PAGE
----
The EE Research Group includes 11 senior researchers (integrated members), three of whom hold academic positions and one a contract as research investigator, and 7 of whom hold post-doctoral grants. The group also includes 11 Ph.D. students and five grant researchers.
The EE research lies at the intersection of Ecology and Evolutionary Biology, to understand the micro-evolutionary patterns and processes as a function of particular ecologic scenarios. Conversely, the group studies the ecology of organisms and systems taking into account the evolutionary history of populations and communities. Emphasis is given to (a) evolution in response to environmental changes, (b) evolution of social behavior and other behavioral patterns and (c) evolution of species interactions. Research done by the members of the group uses experimental evolution, quantitative genetics, comparative genomics, modeling, and computer simulations. The group works mainly with Drosophila, Caenorhabditis elegans, the spider mite Tetranychus urticae, and bacteria. It is subdivided into four research subgroups, each headed by a Principal Investigator: ‘Local Adaptation in Drosophila’, ‘Evolutionary Ecology of Microorganisms’, ‘Adaptation in Heterogeneous Environments’ and 'Eco-evolutionary Genetics'.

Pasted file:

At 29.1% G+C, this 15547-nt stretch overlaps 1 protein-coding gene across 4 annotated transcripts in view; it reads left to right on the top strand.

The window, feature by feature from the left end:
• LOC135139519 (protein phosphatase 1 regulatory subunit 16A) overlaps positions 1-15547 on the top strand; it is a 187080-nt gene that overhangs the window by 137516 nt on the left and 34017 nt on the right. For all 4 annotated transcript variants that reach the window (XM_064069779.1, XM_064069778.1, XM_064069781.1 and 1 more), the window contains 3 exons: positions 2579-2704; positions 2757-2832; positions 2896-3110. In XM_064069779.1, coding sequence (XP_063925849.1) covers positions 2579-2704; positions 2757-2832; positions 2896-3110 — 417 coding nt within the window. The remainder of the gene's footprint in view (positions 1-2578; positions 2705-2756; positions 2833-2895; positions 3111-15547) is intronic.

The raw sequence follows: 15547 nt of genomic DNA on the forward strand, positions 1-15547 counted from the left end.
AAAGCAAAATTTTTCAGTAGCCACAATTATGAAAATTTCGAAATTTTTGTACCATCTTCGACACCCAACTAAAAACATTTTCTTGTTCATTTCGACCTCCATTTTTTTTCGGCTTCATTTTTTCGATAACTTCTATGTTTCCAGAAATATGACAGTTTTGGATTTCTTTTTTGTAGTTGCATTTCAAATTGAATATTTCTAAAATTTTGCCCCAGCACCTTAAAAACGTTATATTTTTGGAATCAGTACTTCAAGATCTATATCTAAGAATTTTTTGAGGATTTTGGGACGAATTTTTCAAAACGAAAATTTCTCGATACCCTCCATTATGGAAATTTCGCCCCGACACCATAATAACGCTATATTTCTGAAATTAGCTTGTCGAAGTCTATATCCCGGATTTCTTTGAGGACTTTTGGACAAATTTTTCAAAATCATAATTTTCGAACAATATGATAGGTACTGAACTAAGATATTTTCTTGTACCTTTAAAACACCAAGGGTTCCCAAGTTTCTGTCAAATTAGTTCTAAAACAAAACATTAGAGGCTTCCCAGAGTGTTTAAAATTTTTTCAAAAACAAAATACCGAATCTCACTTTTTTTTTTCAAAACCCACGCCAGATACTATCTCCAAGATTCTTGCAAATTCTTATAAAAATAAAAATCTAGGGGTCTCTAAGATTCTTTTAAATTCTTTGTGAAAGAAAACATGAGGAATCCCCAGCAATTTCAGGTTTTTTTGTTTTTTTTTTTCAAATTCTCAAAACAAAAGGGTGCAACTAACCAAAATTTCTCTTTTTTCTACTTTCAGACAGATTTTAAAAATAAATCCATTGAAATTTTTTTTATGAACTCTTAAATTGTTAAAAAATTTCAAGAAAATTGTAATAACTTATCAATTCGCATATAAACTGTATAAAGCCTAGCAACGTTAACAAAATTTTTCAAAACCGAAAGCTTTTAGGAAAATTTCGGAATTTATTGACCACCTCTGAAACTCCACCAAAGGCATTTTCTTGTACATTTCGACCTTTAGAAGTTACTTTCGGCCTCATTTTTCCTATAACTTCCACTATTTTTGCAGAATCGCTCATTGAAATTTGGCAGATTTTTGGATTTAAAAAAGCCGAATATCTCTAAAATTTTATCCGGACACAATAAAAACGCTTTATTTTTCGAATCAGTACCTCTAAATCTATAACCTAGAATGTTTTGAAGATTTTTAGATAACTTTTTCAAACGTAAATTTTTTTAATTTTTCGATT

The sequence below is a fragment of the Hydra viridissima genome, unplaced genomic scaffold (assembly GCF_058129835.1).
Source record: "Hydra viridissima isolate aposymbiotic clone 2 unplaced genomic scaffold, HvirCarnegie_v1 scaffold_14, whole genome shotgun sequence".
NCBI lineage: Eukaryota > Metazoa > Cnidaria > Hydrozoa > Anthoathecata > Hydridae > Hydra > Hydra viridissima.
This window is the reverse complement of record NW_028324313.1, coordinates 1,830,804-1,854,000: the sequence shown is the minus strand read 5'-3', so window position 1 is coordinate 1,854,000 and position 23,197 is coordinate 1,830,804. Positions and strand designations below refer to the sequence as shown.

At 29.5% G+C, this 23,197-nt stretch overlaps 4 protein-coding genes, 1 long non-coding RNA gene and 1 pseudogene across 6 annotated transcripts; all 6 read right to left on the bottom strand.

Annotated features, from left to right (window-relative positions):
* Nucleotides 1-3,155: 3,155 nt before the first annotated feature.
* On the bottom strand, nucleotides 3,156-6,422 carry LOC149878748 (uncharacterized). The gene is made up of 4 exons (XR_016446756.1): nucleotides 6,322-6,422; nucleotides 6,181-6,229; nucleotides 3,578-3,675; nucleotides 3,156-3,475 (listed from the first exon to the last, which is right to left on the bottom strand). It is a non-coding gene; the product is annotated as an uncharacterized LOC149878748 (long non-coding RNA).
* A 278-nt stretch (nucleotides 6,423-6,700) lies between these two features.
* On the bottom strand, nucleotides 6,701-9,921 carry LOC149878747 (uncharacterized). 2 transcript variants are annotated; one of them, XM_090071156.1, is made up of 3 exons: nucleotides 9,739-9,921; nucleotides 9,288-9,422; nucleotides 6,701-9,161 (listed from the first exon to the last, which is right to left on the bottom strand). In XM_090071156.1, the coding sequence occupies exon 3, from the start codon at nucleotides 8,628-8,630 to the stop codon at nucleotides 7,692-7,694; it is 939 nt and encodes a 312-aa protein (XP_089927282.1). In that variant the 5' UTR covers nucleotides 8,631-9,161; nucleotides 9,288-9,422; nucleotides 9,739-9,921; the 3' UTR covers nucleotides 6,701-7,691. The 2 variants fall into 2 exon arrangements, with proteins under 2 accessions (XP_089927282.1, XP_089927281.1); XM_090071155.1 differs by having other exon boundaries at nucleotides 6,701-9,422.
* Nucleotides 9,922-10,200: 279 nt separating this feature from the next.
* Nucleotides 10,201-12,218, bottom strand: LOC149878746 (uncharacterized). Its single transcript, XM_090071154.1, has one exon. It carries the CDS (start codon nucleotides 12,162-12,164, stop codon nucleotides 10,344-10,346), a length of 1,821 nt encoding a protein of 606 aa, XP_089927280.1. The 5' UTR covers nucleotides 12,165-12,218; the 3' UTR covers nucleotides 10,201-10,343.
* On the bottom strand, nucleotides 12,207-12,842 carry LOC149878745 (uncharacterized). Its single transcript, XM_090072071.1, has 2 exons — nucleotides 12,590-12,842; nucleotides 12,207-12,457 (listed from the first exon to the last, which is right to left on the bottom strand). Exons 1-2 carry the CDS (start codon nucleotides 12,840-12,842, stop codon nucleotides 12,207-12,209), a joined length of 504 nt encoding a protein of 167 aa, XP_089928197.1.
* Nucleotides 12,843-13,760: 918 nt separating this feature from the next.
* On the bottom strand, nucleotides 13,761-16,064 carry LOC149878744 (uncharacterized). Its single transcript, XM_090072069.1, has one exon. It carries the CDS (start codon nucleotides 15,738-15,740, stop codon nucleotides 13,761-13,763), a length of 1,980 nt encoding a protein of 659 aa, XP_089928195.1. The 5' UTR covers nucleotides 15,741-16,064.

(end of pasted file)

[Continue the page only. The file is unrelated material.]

Santos, M., Matos, M., Wang, S.P. & Althoff, D.M. (2019) Selection on structural allelic variation biases plasticity estimates.Evolution, Online early, . DOI:10.1111/evo.13723 (IF2017 3,818; Q1 Evolutionary Biology)
Norder, S.J. (2019) Alexander von Humboldt (1769-1859): connecting geodiversity, biodiversity and society.Journal of Biogeography, Online early, . DOI:10.1111/jbi.13500 (IF2017 4,154; Q1 Ecology)
Norder, S.J., Proios, K.V., Whittaker, R.A., Alonso, M., Borges, P.A.V., Borregaard, M., Cowie, R.H., Florens, V., de Frias Martins, A.M., Ibáñez, M., Kissling, W., de Nacimento, L. Otto, R., Parent, C., Rigal, F., Warren, B.H., Fernandez-Palacios, J.M., Van Loon, E., Triantis, K.A. & Rijsdijk, K.F. (2019) Beyond the Last Glacial Maximum: Island endemism is best explained by long-lasting archipelago configurations.Global Ecology and Biogeography, 28(2), 184-197. DOI:10.1111/geb.12835 (IF2017 5,958; Q1 Ecology)